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Marsilius of Padua and 'the Truth of History'$
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George Garnett

Print publication date: 2006

Print ISBN-13: 9780199291564

Published to Oxford Scholarship Online: January 2010

DOI: 10.1093/acprof:oso/9780199291564.001.0001

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Canon Law and the Conflict Between Emperor and Pope

Canon Law and the Conflict Between Emperor and Pope

Chapter:
(p.172) 6 Canon Law and the Conflict Between Emperor and Pope
Source:
Marsilius of Padua and 'the Truth of History'
Author(s):

GEORGE GARNETT

Publisher:
Oxford University Press
DOI:10.1093/acprof:oso/9780199291564.003.0006

In his treatment of the current crisis, Marsilius shows himself to be very well-versed in the latest papal pronouncements — so well-versed that he is capable of forging a document in impeccable curial style that makes John XXII say what he wants him to have said. He concentrates overwhelmingly on the extreme statements of recent popes: Boniface VIII, Clement V, and the current pope, whom he can never bring himself to name. He avoids any discussion of Innocent III's key decretal Venerabilem. According to Marsilius, the current consummation of claims to plenitudo potestatis represented a threat not only to the Emperor, but to all Christian kings (as revealed by the recent experience of Philip the Fair, which Marsilius had observed from his vantage point at the Sorbonne). The pope was not only nullifying the rights of the Electors to the office of rex Romanorum, he was in effect claiming that all other Christian rulers derived their authority solely from him.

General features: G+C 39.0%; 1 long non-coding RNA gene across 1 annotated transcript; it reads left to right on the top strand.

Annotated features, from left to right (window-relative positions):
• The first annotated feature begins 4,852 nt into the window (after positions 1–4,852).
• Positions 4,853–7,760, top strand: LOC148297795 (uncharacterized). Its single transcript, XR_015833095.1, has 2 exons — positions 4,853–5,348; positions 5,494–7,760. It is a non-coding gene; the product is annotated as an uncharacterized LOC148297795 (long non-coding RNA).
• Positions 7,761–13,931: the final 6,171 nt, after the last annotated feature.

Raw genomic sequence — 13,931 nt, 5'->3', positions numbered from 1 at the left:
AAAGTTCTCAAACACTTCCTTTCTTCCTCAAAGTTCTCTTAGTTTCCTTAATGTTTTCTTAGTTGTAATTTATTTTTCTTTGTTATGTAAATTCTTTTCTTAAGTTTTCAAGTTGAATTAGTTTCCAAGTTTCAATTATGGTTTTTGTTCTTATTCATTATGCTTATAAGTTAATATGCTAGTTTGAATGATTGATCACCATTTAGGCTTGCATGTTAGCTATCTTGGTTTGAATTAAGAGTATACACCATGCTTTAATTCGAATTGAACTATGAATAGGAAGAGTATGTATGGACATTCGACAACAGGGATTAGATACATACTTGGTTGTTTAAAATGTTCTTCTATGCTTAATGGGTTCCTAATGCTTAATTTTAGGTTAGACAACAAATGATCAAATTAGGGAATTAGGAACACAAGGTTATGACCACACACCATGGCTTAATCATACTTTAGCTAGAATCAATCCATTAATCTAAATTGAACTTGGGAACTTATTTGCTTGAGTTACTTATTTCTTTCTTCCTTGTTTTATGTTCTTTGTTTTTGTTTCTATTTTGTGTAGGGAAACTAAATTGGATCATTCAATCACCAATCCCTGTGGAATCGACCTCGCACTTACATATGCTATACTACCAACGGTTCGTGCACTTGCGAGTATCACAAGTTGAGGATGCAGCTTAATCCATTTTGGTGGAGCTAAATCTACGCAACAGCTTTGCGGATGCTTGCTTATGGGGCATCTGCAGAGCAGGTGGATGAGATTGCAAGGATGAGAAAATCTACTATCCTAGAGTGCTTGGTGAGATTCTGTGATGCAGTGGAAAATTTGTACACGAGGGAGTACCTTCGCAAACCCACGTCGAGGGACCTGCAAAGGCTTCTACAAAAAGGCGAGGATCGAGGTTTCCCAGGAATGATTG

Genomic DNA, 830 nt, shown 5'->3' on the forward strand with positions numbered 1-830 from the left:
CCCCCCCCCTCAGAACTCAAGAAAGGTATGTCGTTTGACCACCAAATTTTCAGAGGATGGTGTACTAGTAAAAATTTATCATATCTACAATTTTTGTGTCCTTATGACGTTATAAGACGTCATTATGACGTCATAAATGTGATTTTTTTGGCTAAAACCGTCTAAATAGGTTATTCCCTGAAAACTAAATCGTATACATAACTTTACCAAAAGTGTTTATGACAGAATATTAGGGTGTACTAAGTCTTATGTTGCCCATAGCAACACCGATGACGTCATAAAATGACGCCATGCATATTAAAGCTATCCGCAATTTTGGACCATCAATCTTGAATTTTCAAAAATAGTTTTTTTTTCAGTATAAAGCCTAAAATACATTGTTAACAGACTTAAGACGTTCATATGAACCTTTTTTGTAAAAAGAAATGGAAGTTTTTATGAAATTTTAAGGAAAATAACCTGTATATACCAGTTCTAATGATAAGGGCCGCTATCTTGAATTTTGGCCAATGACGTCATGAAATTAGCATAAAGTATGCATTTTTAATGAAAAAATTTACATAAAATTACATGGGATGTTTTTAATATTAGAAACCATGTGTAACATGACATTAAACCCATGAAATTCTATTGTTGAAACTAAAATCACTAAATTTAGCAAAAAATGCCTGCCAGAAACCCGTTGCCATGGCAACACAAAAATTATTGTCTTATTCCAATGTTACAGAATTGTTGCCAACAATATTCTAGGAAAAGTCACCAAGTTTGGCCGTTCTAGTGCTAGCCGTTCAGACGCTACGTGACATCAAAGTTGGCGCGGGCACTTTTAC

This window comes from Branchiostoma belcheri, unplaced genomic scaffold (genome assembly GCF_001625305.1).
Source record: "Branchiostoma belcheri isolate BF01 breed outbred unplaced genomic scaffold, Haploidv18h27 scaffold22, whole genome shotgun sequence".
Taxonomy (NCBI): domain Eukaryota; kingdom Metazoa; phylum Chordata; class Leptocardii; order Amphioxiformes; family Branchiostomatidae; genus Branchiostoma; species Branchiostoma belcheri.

Keywords:   papal pronouncements, Innocent III, Venerabilem, Boniface VIII, Clement V, plenitudo potestatis, Philip the Fair

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